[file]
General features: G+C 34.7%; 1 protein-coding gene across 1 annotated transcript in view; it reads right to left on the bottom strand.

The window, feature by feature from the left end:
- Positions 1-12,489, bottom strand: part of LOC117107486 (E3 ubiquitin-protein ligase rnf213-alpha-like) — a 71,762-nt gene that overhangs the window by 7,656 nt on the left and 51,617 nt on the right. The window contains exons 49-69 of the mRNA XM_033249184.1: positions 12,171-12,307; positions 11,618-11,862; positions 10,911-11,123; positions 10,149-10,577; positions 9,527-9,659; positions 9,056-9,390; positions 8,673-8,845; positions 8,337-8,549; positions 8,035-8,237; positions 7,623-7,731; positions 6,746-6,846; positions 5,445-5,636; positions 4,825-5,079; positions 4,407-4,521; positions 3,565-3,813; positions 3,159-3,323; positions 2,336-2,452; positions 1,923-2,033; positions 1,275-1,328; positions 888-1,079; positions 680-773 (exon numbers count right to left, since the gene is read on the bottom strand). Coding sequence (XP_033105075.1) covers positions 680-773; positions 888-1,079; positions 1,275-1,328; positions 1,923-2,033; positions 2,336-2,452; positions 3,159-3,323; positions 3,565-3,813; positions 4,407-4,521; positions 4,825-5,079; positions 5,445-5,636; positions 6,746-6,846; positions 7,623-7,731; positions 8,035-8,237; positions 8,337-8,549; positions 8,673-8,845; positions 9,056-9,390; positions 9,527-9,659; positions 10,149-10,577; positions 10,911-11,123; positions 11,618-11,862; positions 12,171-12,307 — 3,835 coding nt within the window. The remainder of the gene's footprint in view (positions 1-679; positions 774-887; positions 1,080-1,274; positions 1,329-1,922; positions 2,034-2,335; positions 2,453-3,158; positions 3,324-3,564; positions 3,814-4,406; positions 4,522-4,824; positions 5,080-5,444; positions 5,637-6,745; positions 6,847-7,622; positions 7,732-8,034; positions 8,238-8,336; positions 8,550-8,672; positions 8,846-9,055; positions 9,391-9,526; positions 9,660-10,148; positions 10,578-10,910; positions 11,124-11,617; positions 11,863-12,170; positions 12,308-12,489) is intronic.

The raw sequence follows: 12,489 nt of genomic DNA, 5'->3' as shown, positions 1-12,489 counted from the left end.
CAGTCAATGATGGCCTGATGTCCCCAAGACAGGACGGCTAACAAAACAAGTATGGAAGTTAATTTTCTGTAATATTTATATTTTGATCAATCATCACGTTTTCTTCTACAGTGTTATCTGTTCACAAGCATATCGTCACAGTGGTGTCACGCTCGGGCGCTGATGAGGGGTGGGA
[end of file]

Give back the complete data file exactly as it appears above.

General features: G+C 34.7%; 1 protein-coding gene across 1 annotated transcript in view; it reads right to left on the bottom strand.

The window, feature by feature from the left end:
- Positions 1-12,489, bottom strand: part of LOC117107486 (E3 ubiquitin-protein ligase rnf213-alpha-like) — a 71,762-nt gene that overhangs the window by 7,656 nt on the left and 51,617 nt on the right. The window contains exons 49-69 of the mRNA XM_033249184.1: positions 12,171-12,307; positions 11,618-11,862; positions 10,911-11,123; positions 10,149-10,577; positions 9,527-9,659; positions 9,056-9,390; positions 8,673-8,845; positions 8,337-8,549; positions 8,035-8,237; positions 7,623-7,731; positions 6,746-6,846; positions 5,445-5,636; positions 4,825-5,079; positions 4,407-4,521; positions 3,565-3,813; positions 3,159-3,323; positions 2,336-2,452; positions 1,923-2,033; positions 1,275-1,328; positions 888-1,079; positions 680-773 (exon numbers count right to left, since the gene is read on the bottom strand). Coding sequence (XP_033105075.1) covers positions 680-773; positions 888-1,079; positions 1,275-1,328; positions 1,923-2,033; positions 2,336-2,452; positions 3,159-3,323; positions 3,565-3,813; positions 4,407-4,521; positions 4,825-5,079; positions 5,445-5,636; positions 6,746-6,846; positions 7,623-7,731; positions 8,035-8,237; positions 8,337-8,549; positions 8,673-8,845; positions 9,056-9,390; positions 9,527-9,659; positions 10,149-10,577; positions 10,911-11,123; positions 11,618-11,862; positions 12,171-12,307 — 3,835 coding nt within the window. The remainder of the gene's footprint in view (positions 1-679; positions 774-887; positions 1,080-1,274; positions 1,329-1,922; positions 2,034-2,335; positions 2,453-3,158; positions 3,324-3,564; positions 3,814-4,406; positions 4,522-4,824; positions 5,080-5,444; positions 5,637-6,745; positions 6,847-7,622; positions 7,732-8,034; positions 8,238-8,336; positions 8,550-8,672; positions 8,846-9,055; positions 9,391-9,526; positions 9,660-10,148; positions 10,578-10,910; positions 11,124-11,617; positions 11,863-12,170; positions 12,308-12,489) is intronic.

The raw sequence follows: 12,489 nt of genomic DNA, 5'->3' as shown, positions 1-12,489 counted from the left end.
CAGTCAATGATGGCCTGATGTCCCCAAGACAGGACGGCTAACAAAACAAGTATGGAAGTTAATTTTCTGTAATATTTATATTTTGATCAATCATCACGTTTTCTTCTACAGTGTTATCTGTTCACAAGCATATCGTCACAGTGGTGTCACGCTCGGGCGCTGATGAGGGGTGGGA